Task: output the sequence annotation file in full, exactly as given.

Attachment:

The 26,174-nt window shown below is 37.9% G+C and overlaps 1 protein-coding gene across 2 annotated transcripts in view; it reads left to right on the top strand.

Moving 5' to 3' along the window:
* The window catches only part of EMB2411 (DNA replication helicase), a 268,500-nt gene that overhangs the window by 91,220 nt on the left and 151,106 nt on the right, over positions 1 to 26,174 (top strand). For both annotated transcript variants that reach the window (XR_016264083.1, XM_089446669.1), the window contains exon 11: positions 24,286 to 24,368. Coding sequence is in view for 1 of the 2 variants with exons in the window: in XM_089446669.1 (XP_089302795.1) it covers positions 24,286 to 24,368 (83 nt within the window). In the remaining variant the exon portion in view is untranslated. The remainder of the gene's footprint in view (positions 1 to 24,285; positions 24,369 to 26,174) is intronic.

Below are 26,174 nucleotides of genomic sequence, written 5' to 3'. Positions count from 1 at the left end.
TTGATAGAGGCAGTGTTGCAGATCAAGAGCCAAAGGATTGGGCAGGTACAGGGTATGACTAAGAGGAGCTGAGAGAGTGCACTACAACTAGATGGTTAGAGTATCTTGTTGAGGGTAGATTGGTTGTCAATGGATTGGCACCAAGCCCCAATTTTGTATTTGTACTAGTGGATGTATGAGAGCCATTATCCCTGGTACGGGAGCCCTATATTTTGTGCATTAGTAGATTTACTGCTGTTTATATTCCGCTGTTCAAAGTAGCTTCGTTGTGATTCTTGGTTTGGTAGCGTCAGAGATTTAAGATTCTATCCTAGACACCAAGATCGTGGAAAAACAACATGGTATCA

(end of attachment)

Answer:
The 26,174-nt window shown below is 37.9% G+C and overlaps 1 protein-coding gene across 2 annotated transcripts in view; it reads left to right on the top strand.

Moving 5' to 3' along the window:
* The window catches only part of EMB2411 (DNA replication helicase), a 268,500-nt gene that overhangs the window by 91,220 nt on the left and 151,106 nt on the right, over positions 1 to 26,174 (top strand). For both annotated transcript variants that reach the window (XR_016264083.1, XM_089446669.1), the window contains exon 11: positions 24,286 to 24,368. Coding sequence is in view for 1 of the 2 variants with exons in the window: in XM_089446669.1 (XP_089302795.1) it covers positions 24,286 to 24,368 (83 nt within the window). In the remaining variant the exon portion in view is untranslated. The remainder of the gene's footprint in view (positions 1 to 24,285; positions 24,369 to 26,174) is intronic.

Below are 26,174 nucleotides of genomic sequence, written 5' to 3'. Positions count from 1 at the left end.
TTGATAGAGGCAGTGTTGCAGATCAAGAGCCAAAGGATTGGGCAGGTACAGGGTATGACTAAGAGGAGCTGAGAGAGTGCACTACAACTAGATGGTTAGAGTATCTTGTTGAGGGTAGATTGGTTGTCAATGGATTGGCACCAAGCCCCAATTTTGTATTTGTACTAGTGGATGTATGAGAGCCATTATCCCTGGTACGGGAGCCCTATATTTTGTGCATTAGTAGATTTACTGCTGTTTATATTCCGCTGTTCAAAGTAGCTTCGTTGTGATTCTTGGTTTGGTAGCGTCAGAGATTTAAGATTCTATCCTAGACACCAAGATCGTGGAAAAACAACATGGTATCA